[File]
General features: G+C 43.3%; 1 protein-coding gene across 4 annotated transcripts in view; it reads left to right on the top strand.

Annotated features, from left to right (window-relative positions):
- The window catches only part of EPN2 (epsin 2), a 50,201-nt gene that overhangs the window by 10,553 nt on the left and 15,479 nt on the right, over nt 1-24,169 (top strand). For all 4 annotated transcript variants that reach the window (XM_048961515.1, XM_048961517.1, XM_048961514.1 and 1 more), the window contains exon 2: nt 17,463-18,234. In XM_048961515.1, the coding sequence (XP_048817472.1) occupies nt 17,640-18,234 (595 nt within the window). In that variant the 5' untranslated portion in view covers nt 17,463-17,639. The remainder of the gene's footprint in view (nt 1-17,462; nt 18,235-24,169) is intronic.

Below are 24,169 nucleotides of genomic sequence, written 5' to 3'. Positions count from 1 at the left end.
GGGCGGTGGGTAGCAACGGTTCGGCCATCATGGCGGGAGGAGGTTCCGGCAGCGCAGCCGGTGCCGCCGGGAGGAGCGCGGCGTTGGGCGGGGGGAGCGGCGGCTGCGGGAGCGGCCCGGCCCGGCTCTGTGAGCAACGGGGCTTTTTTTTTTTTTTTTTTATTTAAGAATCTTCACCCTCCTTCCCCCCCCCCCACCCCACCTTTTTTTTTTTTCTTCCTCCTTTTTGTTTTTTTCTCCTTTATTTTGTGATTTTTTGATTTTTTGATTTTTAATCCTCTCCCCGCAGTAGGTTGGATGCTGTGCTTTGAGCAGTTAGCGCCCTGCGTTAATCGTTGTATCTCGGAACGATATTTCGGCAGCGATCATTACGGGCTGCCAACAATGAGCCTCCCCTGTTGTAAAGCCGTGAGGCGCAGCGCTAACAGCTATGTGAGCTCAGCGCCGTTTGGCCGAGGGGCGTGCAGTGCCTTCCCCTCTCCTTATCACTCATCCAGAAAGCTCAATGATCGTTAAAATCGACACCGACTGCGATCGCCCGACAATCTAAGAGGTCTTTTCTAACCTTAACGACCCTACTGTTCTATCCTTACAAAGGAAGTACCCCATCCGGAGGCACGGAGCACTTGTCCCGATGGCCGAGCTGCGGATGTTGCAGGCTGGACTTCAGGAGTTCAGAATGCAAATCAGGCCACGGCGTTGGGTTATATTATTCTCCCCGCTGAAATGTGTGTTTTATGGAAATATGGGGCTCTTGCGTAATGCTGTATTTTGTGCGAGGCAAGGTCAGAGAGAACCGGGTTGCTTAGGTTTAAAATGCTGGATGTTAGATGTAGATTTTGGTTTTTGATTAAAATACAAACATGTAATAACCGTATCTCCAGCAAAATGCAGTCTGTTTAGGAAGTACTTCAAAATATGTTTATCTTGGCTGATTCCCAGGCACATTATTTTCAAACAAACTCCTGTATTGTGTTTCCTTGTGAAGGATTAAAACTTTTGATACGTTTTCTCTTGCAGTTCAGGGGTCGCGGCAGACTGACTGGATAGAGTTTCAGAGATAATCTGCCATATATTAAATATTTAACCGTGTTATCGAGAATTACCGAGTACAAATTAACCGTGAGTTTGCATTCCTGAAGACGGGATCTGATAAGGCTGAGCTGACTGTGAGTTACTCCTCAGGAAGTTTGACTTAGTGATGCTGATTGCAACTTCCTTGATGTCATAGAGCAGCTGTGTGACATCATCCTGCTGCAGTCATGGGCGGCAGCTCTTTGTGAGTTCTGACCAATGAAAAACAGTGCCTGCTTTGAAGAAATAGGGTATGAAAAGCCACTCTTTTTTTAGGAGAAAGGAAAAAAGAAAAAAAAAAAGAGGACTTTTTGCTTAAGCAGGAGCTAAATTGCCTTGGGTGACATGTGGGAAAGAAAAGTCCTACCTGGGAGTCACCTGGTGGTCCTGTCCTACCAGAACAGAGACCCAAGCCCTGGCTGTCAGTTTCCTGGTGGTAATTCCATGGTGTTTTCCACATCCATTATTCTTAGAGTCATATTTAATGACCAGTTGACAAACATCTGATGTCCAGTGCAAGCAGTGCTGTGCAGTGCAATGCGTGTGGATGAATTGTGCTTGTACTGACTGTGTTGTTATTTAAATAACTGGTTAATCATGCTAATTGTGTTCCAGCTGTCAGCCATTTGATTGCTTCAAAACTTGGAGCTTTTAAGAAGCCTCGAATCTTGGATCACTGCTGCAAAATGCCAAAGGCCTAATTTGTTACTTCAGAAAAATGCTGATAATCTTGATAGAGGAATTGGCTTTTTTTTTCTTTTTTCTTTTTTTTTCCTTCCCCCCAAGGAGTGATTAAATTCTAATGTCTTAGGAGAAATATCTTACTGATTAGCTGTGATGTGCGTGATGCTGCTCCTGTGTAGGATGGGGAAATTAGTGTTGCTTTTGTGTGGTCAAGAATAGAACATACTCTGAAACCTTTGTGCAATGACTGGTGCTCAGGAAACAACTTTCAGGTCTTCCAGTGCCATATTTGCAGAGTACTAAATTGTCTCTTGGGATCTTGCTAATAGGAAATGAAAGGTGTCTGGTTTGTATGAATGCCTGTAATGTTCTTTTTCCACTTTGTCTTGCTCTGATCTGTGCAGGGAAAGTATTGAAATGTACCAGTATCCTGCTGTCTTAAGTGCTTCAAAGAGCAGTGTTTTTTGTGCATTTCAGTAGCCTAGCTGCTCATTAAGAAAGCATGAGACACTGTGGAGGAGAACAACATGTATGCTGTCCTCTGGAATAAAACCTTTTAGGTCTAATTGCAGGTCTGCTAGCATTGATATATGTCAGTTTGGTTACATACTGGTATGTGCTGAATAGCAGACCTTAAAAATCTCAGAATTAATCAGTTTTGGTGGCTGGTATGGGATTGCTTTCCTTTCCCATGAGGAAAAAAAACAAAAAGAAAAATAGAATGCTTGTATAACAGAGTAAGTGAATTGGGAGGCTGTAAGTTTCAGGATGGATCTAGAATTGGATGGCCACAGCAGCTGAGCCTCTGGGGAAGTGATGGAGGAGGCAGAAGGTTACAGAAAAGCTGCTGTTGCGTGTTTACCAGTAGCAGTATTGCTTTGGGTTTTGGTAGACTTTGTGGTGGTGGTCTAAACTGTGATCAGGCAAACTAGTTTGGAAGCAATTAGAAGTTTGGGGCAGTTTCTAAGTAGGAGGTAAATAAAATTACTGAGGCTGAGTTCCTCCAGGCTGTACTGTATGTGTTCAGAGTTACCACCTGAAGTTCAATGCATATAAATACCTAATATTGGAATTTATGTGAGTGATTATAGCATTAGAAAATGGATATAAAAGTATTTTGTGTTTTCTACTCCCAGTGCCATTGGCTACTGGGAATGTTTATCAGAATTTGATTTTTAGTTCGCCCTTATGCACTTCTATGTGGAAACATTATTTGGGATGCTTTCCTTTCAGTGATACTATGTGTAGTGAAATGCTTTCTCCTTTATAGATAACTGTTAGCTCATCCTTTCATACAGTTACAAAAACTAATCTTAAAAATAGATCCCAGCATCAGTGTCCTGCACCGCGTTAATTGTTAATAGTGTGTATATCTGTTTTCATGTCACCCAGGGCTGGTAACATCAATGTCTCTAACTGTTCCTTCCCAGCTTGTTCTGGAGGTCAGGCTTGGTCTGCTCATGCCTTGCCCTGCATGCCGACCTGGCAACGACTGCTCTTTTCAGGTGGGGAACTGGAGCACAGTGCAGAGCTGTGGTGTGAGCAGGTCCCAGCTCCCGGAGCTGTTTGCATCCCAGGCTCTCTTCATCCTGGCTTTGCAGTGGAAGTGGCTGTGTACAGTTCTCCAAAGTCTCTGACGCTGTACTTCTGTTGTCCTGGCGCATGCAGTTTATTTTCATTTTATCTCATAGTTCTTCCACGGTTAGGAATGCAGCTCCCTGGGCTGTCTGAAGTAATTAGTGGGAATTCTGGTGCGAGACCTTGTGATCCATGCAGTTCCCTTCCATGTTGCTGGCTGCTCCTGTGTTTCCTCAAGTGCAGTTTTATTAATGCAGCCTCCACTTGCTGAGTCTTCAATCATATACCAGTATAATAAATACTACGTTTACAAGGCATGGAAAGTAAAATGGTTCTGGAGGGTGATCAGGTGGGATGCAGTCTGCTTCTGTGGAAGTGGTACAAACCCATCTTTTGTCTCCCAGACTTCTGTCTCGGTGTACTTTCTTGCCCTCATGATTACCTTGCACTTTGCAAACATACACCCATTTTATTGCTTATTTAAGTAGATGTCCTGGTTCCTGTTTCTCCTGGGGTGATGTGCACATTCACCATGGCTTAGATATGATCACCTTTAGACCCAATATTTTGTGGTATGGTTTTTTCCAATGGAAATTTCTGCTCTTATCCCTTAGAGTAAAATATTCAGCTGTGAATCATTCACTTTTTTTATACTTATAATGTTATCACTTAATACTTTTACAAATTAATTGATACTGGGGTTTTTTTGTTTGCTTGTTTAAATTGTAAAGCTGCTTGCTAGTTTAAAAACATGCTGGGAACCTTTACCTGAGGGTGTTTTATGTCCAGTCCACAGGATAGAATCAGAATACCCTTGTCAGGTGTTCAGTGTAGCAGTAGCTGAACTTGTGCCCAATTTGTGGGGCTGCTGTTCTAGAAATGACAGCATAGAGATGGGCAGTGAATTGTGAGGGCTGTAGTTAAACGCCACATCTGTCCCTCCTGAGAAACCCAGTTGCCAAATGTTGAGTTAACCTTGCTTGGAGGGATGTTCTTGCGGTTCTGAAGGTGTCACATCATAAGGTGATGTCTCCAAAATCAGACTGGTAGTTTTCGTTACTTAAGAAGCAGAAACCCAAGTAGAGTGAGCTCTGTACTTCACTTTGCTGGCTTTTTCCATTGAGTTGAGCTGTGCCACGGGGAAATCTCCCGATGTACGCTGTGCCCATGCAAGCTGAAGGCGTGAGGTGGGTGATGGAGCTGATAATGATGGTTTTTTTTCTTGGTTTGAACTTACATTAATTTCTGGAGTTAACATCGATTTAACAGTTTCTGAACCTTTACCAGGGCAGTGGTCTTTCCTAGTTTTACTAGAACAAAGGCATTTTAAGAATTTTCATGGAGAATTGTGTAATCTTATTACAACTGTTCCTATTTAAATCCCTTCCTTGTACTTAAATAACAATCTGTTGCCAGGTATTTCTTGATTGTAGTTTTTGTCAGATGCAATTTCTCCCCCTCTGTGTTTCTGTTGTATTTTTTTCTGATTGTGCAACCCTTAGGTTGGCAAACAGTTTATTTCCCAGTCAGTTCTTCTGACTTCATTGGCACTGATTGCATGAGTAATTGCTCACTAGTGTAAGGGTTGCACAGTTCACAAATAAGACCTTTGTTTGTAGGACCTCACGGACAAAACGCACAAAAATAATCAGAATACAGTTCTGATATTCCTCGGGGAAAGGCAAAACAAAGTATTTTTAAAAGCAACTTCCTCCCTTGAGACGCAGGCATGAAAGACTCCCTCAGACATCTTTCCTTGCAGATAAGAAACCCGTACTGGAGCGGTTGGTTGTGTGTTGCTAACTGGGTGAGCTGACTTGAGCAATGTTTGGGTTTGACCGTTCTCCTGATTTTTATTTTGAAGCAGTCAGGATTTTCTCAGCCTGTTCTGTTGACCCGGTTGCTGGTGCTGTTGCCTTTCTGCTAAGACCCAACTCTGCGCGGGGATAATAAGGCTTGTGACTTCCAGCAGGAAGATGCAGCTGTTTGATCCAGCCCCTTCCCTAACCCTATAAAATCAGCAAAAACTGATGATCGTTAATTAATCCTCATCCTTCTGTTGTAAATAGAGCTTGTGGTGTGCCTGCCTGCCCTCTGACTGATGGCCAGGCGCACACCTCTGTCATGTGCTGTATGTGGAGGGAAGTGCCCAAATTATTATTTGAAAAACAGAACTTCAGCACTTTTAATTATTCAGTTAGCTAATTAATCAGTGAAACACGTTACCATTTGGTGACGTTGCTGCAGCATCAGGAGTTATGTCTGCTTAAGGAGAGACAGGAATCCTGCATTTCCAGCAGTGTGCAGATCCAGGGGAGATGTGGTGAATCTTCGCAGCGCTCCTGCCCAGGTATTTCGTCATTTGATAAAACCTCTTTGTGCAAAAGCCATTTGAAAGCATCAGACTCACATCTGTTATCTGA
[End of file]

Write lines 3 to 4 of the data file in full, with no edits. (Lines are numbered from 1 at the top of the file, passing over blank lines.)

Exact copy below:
- The window catches only part of EPN2 (epsin 2), a 50,201-nt gene that overhangs the window by 10,553 nt on the left and 15,479 nt on the right, over nt 1-24,169 (top strand). For all 4 annotated transcript variants that reach the window (XM_048961515.1, XM_048961517.1, XM_048961514.1 and 1 more), the window contains exon 2: nt 17,463-18,234. In XM_048961515.1, the coding sequence (XP_048817472.1) occupies nt 17,640-18,234 (595 nt within the window). In that variant the 5' untranslated portion in view covers nt 17,463-17,639. The remainder of the gene's footprint in view (nt 1-17,462; nt 18,235-24,169) is intronic.

Below are 24,169 nucleotides of genomic sequence, written 5' to 3'. Positions count from 1 at the left end.